More than 3,000 people jammed Courthouse Square June 30, a local demonstration of nationwide protests about the Trump Administration’s “zero tolerance” immigration enforcement policies and the controversial separation of detained parents and their children. It was in some ways an ironic location for the rally because, just steps away, inside the San Mateo County History Museum, the history of immigration in the county – often just as controversial in its own time – is told in comprehensive and informative detail.
The “Land of Opportunity: The Immigrant Experience in San Mateo County” takes up an entire gallery on the second floor of the downtown Redwood City museum, housed in the courthouse built in 1910.
Museum officials saw no uptick in attendance on the day the protest. This lack of interest was surprising. After all, the exhibit reminds us that we are all descendants of immigrants and that, in a day of so-called identity politics, we have more in common with each other than we realize.
The gallery features segments that spotlight just about every ethnic group that helped write the history of San Mateo County: the Irish, Italians, Japanese, Portuguese, Mexicans, and Filipinos. There is more to come, according to Carmen Blair, the Deputy Director of the San Mateo County Historical Association. The gallery is undergoing renovations to show a different type of migration, an internal one.
“We will be adding the story of Americans who have migrated to the county,” she said. Before the Gold Rush, when California was part of Mexico, American settlers who came to the area considered themselves immigrants. Another addition will be the African-American Great Migration of the 20th century.
“The people who came during the Great Migration experienced many of the same challenges as immigrants did,” Blair said. “By adding these stories, we hope to enhance visitors’ understanding of the people who have made San Mateo County their home and the contributions they have made to the culture of the area.”
Sheila Braufman was the curator when “Land of Opportunity” opened in 2006. She said the gallery pays tribute to immigrants by “telling of the challenges, hopes and successes they endured when coming to this new land. Whether they arrived in the 19th century or yesterday, we come face-to-face with their common experience.”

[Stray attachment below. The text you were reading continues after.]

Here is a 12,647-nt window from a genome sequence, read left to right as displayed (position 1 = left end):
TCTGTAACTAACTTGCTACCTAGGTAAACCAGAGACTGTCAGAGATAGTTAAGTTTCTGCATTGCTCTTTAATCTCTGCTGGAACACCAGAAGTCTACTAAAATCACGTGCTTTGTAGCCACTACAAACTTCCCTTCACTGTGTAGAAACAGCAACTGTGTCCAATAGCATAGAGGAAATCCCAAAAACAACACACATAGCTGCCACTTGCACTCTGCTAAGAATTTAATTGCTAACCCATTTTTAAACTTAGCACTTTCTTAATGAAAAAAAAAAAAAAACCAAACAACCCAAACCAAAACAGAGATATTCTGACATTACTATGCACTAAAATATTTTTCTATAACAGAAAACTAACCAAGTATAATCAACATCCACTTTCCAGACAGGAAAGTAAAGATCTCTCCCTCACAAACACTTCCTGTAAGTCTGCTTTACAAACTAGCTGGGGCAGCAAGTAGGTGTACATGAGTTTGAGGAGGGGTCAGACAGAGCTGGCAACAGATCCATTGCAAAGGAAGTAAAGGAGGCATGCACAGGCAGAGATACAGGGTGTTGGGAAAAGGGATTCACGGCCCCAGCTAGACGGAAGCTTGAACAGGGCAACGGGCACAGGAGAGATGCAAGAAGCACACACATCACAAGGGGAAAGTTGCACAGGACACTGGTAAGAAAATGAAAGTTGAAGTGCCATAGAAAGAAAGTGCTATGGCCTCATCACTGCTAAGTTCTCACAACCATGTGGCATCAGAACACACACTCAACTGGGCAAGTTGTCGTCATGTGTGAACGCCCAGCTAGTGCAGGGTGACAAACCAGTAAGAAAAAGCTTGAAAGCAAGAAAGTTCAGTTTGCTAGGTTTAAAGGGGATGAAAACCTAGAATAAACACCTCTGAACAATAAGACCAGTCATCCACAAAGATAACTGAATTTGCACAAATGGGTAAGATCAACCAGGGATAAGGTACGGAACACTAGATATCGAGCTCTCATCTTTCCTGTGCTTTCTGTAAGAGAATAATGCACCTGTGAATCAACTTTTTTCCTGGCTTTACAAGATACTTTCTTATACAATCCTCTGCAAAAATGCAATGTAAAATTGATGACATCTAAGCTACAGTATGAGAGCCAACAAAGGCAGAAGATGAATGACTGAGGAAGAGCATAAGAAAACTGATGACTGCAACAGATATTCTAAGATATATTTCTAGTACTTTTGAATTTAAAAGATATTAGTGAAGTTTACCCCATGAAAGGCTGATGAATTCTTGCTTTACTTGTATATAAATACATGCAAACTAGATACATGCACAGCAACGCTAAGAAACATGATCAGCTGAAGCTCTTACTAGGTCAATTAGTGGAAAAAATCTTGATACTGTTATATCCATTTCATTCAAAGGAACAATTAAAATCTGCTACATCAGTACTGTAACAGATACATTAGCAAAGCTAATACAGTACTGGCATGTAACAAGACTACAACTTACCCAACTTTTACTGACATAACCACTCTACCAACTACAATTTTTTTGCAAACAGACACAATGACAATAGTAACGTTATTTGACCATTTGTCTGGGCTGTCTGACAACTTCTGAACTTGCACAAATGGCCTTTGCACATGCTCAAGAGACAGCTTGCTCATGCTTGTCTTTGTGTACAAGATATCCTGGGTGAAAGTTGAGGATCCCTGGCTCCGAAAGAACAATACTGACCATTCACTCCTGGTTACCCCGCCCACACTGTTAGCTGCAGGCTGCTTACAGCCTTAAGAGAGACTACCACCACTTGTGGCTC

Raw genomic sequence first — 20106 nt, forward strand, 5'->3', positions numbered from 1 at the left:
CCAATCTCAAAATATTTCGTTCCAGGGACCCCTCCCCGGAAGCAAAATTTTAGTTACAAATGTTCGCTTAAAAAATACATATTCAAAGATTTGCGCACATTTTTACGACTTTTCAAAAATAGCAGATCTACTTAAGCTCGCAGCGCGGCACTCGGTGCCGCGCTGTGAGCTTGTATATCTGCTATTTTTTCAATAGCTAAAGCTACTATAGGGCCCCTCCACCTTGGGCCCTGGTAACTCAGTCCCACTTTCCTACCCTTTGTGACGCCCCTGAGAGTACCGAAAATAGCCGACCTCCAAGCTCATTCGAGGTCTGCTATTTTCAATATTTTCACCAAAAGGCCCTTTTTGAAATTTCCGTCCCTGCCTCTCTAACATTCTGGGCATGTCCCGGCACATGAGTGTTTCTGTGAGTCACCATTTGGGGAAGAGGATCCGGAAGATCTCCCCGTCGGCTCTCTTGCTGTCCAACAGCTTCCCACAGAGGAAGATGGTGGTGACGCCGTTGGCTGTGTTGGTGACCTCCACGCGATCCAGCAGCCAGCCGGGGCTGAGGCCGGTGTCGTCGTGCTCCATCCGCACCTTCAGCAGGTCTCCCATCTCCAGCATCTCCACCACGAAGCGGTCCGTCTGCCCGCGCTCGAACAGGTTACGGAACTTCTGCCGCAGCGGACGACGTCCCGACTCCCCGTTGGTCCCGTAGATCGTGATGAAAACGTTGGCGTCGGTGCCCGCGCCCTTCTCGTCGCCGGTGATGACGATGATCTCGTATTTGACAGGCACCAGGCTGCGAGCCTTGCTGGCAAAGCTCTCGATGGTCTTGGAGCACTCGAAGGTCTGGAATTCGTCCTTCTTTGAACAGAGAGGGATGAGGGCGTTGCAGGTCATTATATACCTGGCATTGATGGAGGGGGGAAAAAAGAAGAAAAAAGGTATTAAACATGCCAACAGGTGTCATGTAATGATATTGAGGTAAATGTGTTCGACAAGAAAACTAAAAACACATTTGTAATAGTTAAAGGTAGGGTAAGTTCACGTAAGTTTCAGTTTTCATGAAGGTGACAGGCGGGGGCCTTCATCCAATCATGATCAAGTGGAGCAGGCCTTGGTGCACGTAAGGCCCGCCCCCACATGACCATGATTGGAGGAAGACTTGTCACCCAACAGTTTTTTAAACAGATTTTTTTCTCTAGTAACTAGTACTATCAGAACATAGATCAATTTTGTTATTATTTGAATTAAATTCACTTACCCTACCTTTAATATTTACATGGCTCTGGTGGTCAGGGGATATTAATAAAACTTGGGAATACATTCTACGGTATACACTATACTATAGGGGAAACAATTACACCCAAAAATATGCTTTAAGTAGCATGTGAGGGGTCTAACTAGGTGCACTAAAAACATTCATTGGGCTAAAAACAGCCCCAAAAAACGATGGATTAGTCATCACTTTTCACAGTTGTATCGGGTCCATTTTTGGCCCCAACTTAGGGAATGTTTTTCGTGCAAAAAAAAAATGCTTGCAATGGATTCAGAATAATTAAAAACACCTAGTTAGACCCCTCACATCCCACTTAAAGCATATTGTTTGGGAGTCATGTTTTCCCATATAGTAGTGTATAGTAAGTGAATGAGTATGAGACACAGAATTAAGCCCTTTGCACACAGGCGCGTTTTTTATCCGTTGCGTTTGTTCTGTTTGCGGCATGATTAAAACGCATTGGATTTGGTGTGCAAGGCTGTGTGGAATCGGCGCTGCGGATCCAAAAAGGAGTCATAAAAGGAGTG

The “common experience” is stressed throughout the gallery. The kiosk of each immigrant group displays clothing, entertainment, traditions and foods, all of which may give different cultural expression to those basic elements of life. Take dress, for an example of the variety of the styles of clothing. There’s an elegant Japanese kimono, a Chinese silk dress, an Irish step dancer’s costume, a Portuguese Minho dress complete with shawl, and an exquisitely embroidered Mexican fiesta dress from Michoacán. Although San Mateo County was relatively welcoming to newcomers, immigrants still faced varying degrees of discrimination. A cartoon from The Wasp, an 1881 magazine, depicts a sailboat jammed with immigrants plowing through rough seas. The caption reads “Uncle Sam’s Boat in Danger.” Uncle Sam is at the helm of the overcrowded and nearly swamped boat in which immigrants from Asia and Europe huddle together. (The abbreviation “WASP” has, since the 1960s, conveyed a meaning that the editors of the turn-of-the century magazine probably couldn’t have anticipated.)
The story of the Japanese-American internment during World War II is well-known, and the gallery notes that painful experience. What might be news to a lot of people is the removal of some Italians, although on a much smaller scale. In the display, Leo Giorgetti recounts his family’s plight during the war.
Giorgetti’s mother was an Italian citizen although she lived in Half Moon Bay since 1918. She had to leave the family home because it was situated west of Highway One, bordering the Pacific, a prohibited zone. She couldn’t travel five miles from her residence and had to obey a strict curfew.
“It was shameful and embarrassing,” Giorgetti said.
What is clearly the common denominator, however, is the work ethic of all groups. The immigrants who began arriving in the mid-19th century provided most of the labor in San Mateo County. Many of those who worked hard at unskilled jobs would one day become owners of thriving businesses in the land of opportunity.
This article first appeared in the September issue of Climate Magazine